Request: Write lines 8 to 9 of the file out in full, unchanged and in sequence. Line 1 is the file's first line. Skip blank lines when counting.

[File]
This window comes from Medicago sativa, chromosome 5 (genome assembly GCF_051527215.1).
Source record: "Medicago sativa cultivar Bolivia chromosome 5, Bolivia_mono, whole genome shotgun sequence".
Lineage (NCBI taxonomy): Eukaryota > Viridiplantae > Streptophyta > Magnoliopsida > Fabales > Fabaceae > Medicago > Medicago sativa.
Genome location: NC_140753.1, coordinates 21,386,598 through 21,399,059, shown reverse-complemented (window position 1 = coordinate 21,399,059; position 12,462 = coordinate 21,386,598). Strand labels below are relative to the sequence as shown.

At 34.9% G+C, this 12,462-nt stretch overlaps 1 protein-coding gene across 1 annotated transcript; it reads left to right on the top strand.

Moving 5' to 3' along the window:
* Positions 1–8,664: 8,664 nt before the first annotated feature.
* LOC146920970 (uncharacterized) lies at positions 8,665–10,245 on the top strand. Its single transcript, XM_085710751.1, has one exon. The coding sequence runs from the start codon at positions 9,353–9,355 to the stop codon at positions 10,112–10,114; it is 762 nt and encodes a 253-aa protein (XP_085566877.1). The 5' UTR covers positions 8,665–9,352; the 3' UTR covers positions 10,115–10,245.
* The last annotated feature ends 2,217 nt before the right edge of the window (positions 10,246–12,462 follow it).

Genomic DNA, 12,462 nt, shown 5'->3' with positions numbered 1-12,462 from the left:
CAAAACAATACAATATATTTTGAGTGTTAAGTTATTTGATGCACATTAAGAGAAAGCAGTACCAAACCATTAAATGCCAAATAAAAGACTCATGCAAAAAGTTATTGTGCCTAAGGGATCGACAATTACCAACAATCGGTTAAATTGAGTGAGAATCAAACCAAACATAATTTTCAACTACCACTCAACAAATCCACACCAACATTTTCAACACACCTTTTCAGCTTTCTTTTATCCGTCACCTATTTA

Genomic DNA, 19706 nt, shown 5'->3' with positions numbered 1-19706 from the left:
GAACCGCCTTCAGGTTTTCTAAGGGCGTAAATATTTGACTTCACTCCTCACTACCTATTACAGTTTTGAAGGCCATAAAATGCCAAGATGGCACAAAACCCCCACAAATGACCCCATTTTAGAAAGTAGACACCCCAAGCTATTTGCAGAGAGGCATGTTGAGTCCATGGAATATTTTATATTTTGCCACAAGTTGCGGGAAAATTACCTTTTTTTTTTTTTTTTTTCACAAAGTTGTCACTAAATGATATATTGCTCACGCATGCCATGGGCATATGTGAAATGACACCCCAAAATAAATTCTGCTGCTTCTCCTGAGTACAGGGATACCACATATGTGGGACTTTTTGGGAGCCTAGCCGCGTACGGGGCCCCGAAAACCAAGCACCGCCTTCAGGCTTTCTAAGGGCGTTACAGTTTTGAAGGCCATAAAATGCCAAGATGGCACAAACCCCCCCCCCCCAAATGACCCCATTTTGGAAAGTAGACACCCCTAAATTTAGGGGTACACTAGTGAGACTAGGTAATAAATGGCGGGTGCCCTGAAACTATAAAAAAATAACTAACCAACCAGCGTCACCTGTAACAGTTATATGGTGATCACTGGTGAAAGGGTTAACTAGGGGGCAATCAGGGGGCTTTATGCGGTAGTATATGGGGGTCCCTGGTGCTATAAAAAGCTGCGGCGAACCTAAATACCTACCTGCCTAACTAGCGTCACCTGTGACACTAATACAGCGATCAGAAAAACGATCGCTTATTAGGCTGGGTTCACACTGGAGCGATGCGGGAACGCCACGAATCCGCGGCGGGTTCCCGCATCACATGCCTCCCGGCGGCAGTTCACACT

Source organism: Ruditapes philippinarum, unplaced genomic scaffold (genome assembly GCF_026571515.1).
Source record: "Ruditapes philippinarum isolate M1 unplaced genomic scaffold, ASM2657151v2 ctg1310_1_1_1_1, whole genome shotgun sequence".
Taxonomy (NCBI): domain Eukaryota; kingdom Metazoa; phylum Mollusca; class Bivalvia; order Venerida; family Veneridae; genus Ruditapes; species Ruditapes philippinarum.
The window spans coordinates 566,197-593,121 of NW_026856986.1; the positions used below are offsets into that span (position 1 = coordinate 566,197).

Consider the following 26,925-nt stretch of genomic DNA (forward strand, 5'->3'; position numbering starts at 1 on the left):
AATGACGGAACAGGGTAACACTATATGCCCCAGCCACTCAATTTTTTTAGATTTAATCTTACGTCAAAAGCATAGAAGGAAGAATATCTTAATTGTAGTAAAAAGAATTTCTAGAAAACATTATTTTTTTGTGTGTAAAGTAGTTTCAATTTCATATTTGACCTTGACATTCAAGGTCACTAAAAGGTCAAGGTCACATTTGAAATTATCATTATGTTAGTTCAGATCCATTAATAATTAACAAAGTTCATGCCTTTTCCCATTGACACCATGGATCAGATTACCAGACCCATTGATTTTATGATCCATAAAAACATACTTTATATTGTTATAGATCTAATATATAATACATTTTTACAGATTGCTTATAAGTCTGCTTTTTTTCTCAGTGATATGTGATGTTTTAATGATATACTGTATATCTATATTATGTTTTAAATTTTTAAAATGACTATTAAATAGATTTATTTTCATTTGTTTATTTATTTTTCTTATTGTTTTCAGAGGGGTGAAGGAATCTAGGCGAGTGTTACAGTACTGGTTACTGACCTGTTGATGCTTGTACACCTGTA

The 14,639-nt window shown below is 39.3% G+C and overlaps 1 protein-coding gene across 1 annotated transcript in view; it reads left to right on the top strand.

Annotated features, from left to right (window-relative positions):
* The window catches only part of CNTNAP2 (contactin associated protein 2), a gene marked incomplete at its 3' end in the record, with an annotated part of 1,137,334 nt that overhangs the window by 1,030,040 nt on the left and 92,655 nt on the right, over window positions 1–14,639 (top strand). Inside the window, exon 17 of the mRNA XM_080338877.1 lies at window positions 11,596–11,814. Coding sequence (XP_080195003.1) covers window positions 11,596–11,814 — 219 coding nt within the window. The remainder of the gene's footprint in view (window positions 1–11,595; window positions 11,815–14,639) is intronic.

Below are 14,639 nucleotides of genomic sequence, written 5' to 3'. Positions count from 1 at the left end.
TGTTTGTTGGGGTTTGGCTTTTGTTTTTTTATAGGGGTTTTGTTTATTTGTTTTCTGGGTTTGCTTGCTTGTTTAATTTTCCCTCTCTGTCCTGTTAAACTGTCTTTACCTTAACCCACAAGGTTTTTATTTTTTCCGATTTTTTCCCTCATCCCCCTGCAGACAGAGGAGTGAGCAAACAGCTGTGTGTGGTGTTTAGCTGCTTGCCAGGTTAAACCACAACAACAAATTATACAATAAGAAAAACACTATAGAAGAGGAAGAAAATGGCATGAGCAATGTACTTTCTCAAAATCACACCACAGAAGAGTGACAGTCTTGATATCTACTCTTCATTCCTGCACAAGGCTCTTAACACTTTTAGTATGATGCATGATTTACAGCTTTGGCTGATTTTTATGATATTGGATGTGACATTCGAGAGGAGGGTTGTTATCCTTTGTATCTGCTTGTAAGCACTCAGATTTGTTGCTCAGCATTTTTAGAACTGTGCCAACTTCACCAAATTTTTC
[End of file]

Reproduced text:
* LOC146920970 (uncharacterized) lies at positions 8,665–10,245 on the top strand. Its single transcript, XM_085710751.1, has one exon. The coding sequence runs from the start codon at positions 9,353–9,355 to the stop codon at positions 10,112–10,114; it is 762 nt and encodes a 253-aa protein (XP_085566877.1). The 5' UTR covers positions 8,665–9,352; the 3' UTR covers positions 10,115–10,245.
* The last annotated feature ends 2,217 nt before the right edge of the window (positions 10,246–12,462 follow it).